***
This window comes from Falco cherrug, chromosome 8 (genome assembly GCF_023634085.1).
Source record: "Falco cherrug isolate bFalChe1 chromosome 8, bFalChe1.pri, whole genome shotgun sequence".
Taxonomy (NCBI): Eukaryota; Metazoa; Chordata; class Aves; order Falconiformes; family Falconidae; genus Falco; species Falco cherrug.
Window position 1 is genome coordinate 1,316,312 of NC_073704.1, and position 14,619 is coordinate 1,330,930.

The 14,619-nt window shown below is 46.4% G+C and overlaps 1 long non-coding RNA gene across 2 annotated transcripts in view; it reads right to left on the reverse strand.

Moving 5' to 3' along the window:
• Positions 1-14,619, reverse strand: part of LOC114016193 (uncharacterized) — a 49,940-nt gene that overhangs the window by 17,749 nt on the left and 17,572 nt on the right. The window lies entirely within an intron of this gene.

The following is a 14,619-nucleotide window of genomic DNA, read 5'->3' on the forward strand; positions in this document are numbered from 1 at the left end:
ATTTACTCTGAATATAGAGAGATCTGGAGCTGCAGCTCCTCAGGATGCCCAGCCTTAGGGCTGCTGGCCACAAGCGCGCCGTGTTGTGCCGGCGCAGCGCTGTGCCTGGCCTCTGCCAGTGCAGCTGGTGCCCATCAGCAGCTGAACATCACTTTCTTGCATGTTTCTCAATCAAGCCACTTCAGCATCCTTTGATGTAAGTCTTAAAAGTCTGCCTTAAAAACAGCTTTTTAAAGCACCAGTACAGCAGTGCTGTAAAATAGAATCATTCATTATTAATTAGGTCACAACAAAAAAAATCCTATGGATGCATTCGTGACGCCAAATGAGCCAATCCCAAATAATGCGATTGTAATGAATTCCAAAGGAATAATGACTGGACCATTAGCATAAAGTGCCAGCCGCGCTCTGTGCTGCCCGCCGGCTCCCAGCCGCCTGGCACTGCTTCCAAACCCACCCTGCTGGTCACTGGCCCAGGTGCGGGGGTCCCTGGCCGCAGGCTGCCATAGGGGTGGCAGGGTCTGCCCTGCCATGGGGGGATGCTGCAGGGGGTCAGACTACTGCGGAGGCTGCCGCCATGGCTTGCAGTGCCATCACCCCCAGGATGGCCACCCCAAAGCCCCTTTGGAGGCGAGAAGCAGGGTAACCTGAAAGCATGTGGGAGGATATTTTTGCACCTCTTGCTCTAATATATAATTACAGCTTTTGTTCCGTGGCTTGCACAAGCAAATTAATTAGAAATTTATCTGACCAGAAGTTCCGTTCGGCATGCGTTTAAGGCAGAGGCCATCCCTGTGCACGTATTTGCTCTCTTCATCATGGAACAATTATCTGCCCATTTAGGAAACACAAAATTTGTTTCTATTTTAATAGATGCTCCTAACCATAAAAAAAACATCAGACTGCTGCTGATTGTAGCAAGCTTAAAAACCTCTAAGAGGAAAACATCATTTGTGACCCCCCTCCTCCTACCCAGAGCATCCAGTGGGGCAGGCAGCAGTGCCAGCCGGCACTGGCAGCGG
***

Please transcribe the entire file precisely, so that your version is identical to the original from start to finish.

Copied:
This window comes from Falco cherrug, chromosome 8 (genome assembly GCF_023634085.1).
Source record: "Falco cherrug isolate bFalChe1 chromosome 8, bFalChe1.pri, whole genome shotgun sequence".
Taxonomy (NCBI): Eukaryota; Metazoa; Chordata; class Aves; order Falconiformes; family Falconidae; genus Falco; species Falco cherrug.
Window position 1 is genome coordinate 1,316,312 of NC_073704.1, and position 14,619 is coordinate 1,330,930.

The 14,619-nt window shown below is 46.4% G+C and overlaps 1 long non-coding RNA gene across 2 annotated transcripts in view; it reads right to left on the reverse strand.

Moving 5' to 3' along the window:
• Positions 1-14,619, reverse strand: part of LOC114016193 (uncharacterized) — a 49,940-nt gene that overhangs the window by 17,749 nt on the left and 17,572 nt on the right. The window lies entirely within an intron of this gene.

The following is a 14,619-nucleotide window of genomic DNA, read 5'->3' on the forward strand; positions in this document are numbered from 1 at the left end:
ATTTACTCTGAATATAGAGAGATCTGGAGCTGCAGCTCCTCAGGATGCCCAGCCTTAGGGCTGCTGGCCACAAGCGCGCCGTGTTGTGCCGGCGCAGCGCTGTGCCTGGCCTCTGCCAGTGCAGCTGGTGCCCATCAGCAGCTGAACATCACTTTCTTGCATGTTTCTCAATCAAGCCACTTCAGCATCCTTTGATGTAAGTCTTAAAAGTCTGCCTTAAAAACAGCTTTTTAAAGCACCAGTACAGCAGTGCTGTAAAATAGAATCATTCATTATTAATTAGGTCACAACAAAAAAAATCCTATGGATGCATTCGTGACGCCAAATGAGCCAATCCCAAATAATGCGATTGTAATGAATTCCAAAGGAATAATGACTGGACCATTAGCATAAAGTGCCAGCCGCGCTCTGTGCTGCCCGCCGGCTCCCAGCCGCCTGGCACTGCTTCCAAACCCACCCTGCTGGTCACTGGCCCAGGTGCGGGGGTCCCTGGCCGCAGGCTGCCATAGGGGTGGCAGGGTCTGCCCTGCCATGGGGGGATGCTGCAGGGGGTCAGACTACTGCGGAGGCTGCCGCCATGGCTTGCAGTGCCATCACCCCCAGGATGGCCACCCCAAAGCCCCTTTGGAGGCGAGAAGCAGGGTAACCTGAAAGCATGTGGGAGGATATTTTTGCACCTCTTGCTCTAATATATAATTACAGCTTTTGTTCCGTGGCTTGCACAAGCAAATTAATTAGAAATTTATCTGACCAGAAGTTCCGTTCGGCATGCGTTTAAGGCAGAGGCCATCCCTGTGCACGTATTTGCTCTCTTCATCATGGAACAATTATCTGCCCATTTAGGAAACACAAAATTTGTTTCTATTTTAATAGATGCTCCTAACCATAAAAAAAACATCAGACTGCTGCTGATTGTAGCAAGCTTAAAAACCTCTAAGAGGAAAACATCATTTGTGACCCCCCTCCTCCTACCCAGAGCATCCAGTGGGGCAGGCAGCAGTGCCAGCCGGCACTGGCAGCGG